A couple of years ago, if one had asked me about the prospect of getting bees, I would have laughed, told the person they were bat shit crazy and then done something passive aggressive like de-friend them on Facebook. As you all have heard before, I was far more urban before moving to Windham, Maine. I spent my time in the cities of Boston and Cambridge. I ate what I wanted. Didn’t ask where it came from and frankly, I didn’t care. I had heard about the bee crisis but truthfully, I thought it was a myth. It was a topic of discussion among certain intellects, most of which I wanted to punch in the face. The urban me knew nothing of organic, raw, locally grown, bla bla bla. I had my head in a huge bubble. And I’ll be totally honest, at the time, I could totally get down with a trip to Wendy’s, like without even thinking twice about it. When I moved from city to country, there was no choice to be made, I had to shift my views.
Maine forces one to take a big, wide-eyed look around because driving through the surrounding towns, farmland is everywhere. Cows grace the side of the road along with horses, roaming chickens, sheep, as well as other varieties of livestock. There are farm stands everywhere and even Hannaford Supermarkets have multiple signs in the produce department, describing the featured local produce. Instead of high-end shops, there are things like Blue Seal Feed and Tractor Supply. Farming is part of life here and people do it on both the small and the large-scale. I was amazed initially at how common keeping chickens was around my neighborhood alone. People love the practice of obtaining their own fresh eggs. But the whole bee thing, blew my mind and even though I thought it was interesting, I wanted no part of it.
The man who changed it all for me, was Damian Magista of Bee Local. Amazingly, I found him and his company in my Twitter Feed. Apparently, Twitter knows when you need to know about something. It was his little jar of honey that peaked my interest along with the fact that he was from Portland, Oregon, a place I am unnaturally in love with even though I have never been. The Bee Local website makes beekeeping appear romantic and enticing, it made me want to follow for a while, just to see what it was like. Bee Local’s completely effortless approach to beekeeping makes it sound possible for average people like myself and proves that there are more rewards in it than most think. Plus, the idea of what Damian is doing, challenges everything we know and love about honey, and makes it even sweeter. I now find myself looking at labels, at colors, at textures. Farmed honey is all the same, what Bee Local produces changes depending on where it’s “grown”, producing beautiful varieties that make the palette sing. Watching Bee Local intensely has made me curious about bees, enough so that I will become a beekeeper May 20th of this year, finally taking the plunge because Damian has made me believe it’s possible.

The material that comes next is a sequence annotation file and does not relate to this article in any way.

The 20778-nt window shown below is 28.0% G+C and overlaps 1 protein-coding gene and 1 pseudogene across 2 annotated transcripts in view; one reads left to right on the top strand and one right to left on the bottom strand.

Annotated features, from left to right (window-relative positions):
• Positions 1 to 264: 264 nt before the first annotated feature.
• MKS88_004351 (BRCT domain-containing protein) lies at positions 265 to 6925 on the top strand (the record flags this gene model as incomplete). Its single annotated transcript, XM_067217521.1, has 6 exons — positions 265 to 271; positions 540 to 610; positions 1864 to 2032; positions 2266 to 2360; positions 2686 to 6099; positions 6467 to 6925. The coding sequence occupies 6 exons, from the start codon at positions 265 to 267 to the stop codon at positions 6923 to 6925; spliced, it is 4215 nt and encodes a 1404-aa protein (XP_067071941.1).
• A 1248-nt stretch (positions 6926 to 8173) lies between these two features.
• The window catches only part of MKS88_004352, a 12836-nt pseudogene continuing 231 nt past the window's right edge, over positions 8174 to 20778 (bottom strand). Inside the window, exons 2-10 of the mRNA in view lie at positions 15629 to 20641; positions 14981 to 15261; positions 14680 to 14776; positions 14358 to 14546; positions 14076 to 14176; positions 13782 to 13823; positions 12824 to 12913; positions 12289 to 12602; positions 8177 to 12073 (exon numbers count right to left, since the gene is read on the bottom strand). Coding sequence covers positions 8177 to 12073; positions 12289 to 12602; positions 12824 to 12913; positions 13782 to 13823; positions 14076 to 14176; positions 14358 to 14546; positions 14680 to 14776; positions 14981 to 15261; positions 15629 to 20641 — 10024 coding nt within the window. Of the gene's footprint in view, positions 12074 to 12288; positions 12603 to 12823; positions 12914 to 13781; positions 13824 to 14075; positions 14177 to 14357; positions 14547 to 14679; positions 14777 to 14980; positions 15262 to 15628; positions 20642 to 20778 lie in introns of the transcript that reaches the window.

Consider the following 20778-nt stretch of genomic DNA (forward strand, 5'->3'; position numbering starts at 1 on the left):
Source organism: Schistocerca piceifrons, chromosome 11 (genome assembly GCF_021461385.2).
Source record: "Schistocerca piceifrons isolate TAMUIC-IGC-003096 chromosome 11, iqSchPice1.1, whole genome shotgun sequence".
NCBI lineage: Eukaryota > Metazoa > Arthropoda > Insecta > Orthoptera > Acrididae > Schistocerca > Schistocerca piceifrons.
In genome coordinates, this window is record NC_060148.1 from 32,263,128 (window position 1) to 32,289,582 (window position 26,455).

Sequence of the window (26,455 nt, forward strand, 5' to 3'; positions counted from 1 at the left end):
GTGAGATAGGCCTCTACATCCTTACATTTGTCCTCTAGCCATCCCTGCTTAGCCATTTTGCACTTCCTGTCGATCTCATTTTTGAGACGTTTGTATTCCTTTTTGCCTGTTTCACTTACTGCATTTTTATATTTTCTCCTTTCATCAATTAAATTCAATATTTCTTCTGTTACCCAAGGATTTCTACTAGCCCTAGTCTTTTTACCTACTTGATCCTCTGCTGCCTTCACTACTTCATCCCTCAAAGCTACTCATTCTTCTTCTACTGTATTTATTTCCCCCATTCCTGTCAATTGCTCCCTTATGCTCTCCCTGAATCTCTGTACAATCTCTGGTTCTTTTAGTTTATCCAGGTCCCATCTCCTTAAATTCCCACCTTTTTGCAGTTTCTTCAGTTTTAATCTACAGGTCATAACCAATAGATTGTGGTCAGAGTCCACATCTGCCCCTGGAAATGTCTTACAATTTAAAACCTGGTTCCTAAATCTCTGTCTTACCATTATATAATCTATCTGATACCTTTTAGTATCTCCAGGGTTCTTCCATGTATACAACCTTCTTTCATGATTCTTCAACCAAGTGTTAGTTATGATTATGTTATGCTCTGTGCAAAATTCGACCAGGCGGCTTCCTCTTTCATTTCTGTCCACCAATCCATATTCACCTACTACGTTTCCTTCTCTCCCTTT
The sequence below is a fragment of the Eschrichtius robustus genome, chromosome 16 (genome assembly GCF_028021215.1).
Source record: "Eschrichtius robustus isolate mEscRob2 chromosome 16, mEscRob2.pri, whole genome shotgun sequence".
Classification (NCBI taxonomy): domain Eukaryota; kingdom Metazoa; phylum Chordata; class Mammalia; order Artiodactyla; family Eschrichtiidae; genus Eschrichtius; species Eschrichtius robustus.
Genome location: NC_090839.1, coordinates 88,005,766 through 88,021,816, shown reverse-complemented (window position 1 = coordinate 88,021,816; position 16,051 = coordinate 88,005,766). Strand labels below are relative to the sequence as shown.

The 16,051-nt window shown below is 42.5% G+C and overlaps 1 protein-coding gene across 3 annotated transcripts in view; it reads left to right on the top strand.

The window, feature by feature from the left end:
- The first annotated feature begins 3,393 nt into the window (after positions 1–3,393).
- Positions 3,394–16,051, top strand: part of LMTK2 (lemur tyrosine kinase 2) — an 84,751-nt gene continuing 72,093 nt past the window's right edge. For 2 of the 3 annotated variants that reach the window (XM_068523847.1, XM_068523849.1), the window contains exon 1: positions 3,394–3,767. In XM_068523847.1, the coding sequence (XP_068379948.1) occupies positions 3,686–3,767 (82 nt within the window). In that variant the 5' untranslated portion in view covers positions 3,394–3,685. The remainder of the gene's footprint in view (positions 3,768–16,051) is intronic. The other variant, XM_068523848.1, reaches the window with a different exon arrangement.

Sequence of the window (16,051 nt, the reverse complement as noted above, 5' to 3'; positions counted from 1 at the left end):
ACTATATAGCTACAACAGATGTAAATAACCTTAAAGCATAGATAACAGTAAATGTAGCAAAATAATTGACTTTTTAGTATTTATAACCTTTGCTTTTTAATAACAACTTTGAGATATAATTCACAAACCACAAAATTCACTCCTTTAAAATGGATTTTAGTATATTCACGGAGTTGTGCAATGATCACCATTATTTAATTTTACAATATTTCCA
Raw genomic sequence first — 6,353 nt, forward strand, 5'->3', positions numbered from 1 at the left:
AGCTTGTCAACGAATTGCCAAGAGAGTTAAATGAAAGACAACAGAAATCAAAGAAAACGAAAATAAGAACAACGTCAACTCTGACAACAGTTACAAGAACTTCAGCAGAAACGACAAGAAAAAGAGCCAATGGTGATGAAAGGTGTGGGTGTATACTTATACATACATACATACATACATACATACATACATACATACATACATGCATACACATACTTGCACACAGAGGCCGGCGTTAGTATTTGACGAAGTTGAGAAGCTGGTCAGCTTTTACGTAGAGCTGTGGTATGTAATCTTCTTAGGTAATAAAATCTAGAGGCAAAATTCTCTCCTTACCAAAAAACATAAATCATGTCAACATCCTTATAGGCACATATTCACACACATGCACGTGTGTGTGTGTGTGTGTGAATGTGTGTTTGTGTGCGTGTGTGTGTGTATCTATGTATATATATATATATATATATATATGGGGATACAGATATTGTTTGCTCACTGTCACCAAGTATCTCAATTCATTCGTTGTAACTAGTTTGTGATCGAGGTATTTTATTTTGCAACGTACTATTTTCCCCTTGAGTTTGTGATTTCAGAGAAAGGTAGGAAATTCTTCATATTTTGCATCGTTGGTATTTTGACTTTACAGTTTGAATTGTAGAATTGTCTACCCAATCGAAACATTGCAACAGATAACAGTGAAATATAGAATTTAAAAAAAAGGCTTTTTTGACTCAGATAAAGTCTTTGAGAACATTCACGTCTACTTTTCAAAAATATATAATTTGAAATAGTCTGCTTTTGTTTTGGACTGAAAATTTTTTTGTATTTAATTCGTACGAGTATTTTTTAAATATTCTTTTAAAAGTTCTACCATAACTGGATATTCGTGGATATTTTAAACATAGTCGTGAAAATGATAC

I’m completely and utterly excited to learn about the relationship bees have with our food. I’m not even getting them primarily for the honey but to marry my flowers and vegetable plants with the perfect spouse, thousands of little bees who will forage on what they have to offer which will make them strong as well as produce the golden stuff. And I can’t wait to see what my backyard and my neighbor’s backyards taste like. I have an array of items to offer these little creatures: grapevines, apple trees, pear trees, vegetables of all sorts, lilacs, I mean, I could go on forever. I never knew there was so much beauty in the buzzing sound. Bees are powerful little guys and we need them, way more than we want to admit.
I will keep you all updated on the progress of my hive. So far, the bees are to be picked up early on May 20th and I will install them in the hive (which is essentially just dumping 10,000 bees into a box, no big deal) the same day. My wonderful hive, which I purchased from The Honey Exchange in Portland, is all set up in my backyard, fully assembled and just about ready to go. I have my handy hive tool, a great quality smoker and a fancy fashion forward (but not really) bee suit with a truly sexy veil and of course, their feeder which will get them by with sugar syrup until they become established. I may not get honey this year, but that is totally fine, I am just looking forward to having the bees around, keeping me company in my colorful backyard.